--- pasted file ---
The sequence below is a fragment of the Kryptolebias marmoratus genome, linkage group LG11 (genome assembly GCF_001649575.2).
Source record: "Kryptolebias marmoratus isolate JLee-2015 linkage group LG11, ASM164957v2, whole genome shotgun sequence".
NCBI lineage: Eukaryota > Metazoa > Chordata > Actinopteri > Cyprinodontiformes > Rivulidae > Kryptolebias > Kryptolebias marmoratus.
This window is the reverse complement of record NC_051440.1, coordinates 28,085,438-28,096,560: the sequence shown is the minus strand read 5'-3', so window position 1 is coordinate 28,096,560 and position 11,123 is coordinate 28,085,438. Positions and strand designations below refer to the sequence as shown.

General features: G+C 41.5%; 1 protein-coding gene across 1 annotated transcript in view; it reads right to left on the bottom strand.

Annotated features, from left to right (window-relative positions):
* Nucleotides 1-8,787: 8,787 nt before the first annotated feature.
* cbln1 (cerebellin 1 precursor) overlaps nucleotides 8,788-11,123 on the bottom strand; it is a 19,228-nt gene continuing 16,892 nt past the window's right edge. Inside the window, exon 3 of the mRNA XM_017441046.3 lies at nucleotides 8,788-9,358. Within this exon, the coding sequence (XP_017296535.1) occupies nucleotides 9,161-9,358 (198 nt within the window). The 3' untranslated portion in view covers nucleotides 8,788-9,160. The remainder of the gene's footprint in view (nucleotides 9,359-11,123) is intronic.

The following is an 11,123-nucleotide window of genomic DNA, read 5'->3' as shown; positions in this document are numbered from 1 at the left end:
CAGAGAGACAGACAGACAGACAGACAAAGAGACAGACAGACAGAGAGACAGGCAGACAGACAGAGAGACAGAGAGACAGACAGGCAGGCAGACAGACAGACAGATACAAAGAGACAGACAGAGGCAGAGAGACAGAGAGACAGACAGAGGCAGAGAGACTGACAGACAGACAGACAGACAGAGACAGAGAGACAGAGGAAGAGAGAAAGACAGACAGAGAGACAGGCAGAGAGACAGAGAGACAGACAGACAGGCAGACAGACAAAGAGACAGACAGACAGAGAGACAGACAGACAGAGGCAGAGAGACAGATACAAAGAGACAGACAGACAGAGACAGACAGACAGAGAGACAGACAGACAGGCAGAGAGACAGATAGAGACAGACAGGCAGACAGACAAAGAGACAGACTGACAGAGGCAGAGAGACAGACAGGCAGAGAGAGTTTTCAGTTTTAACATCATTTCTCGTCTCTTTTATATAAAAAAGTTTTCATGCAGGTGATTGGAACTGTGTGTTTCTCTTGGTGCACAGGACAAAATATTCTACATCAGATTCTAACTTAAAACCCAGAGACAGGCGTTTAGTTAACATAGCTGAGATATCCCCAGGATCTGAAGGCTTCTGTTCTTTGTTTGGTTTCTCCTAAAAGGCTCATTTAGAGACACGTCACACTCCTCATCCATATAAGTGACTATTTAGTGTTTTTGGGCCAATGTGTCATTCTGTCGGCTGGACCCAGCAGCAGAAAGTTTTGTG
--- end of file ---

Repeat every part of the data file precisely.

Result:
The sequence below is a fragment of the Kryptolebias marmoratus genome, linkage group LG11 (genome assembly GCF_001649575.2).
Source record: "Kryptolebias marmoratus isolate JLee-2015 linkage group LG11, ASM164957v2, whole genome shotgun sequence".
NCBI lineage: Eukaryota > Metazoa > Chordata > Actinopteri > Cyprinodontiformes > Rivulidae > Kryptolebias > Kryptolebias marmoratus.
This window is the reverse complement of record NC_051440.1, coordinates 28,085,438-28,096,560: the sequence shown is the minus strand read 5'-3', so window position 1 is coordinate 28,096,560 and position 11,123 is coordinate 28,085,438. Positions and strand designations below refer to the sequence as shown.

General features: G+C 41.5%; 1 protein-coding gene across 1 annotated transcript in view; it reads right to left on the bottom strand.

Annotated features, from left to right (window-relative positions):
* Nucleotides 1-8,787: 8,787 nt before the first annotated feature.
* cbln1 (cerebellin 1 precursor) overlaps nucleotides 8,788-11,123 on the bottom strand; it is a 19,228-nt gene continuing 16,892 nt past the window's right edge. Inside the window, exon 3 of the mRNA XM_017441046.3 lies at nucleotides 8,788-9,358. Within this exon, the coding sequence (XP_017296535.1) occupies nucleotides 9,161-9,358 (198 nt within the window). The 3' untranslated portion in view covers nucleotides 8,788-9,160. The remainder of the gene's footprint in view (nucleotides 9,359-11,123) is intronic.

The following is an 11,123-nucleotide window of genomic DNA, read 5'->3' as shown; positions in this document are numbered from 1 at the left end:
CAGAGAGACAGACAGACAGACAGACAAAGAGACAGACAGACAGAGAGACAGGCAGACAGACAGAGAGACAGAGAGACAGACAGGCAGGCAGACAGACAGACAGATACAAAGAGACAGACAGAGGCAGAGAGACAGAGAGACAGACAGAGGCAGAGAGACTGACAGACAGACAGACAGACAGAGACAGAGAGACAGAGGAAGAGAGAAAGACAGACAGAGAGACAGGCAGAGAGACAGAGAGACAGACAGACAGGCAGACAGACAAAGAGACAGACAGACAGAGAGACAGACAGACAGAGGCAGAGAGACAGATACAAAGAGACAGACAGACAGAGACAGACAGACAGAGAGACAGACAGACAGGCAGAGAGACAGATAGAGACAGACAGGCAGACAGACAAAGAGACAGACTGACAGAGGCAGAGAGACAGACAGGCAGAGAGAGTTTTCAGTTTTAACATCATTTCTCGTCTCTTTTATATAAAAAAGTTTTCATGCAGGTGATTGGAACTGTGTGTTTCTCTTGGTGCACAGGACAAAATATTCTACATCAGATTCTAACTTAAAACCCAGAGACAGGCGTTTAGTTAACATAGCTGAGATATCCCCAGGATCTGAAGGCTTCTGTTCTTTGTTTGGTTTCTCCTAAAAGGCTCATTTAGAGACACGTCACACTCCTCATCCATATAAGTGACTATTTAGTGTTTTTGGGCCAATGTGTCATTCTGTCGGCTGGACCCAGCAGCAGAAAGTTTTGTG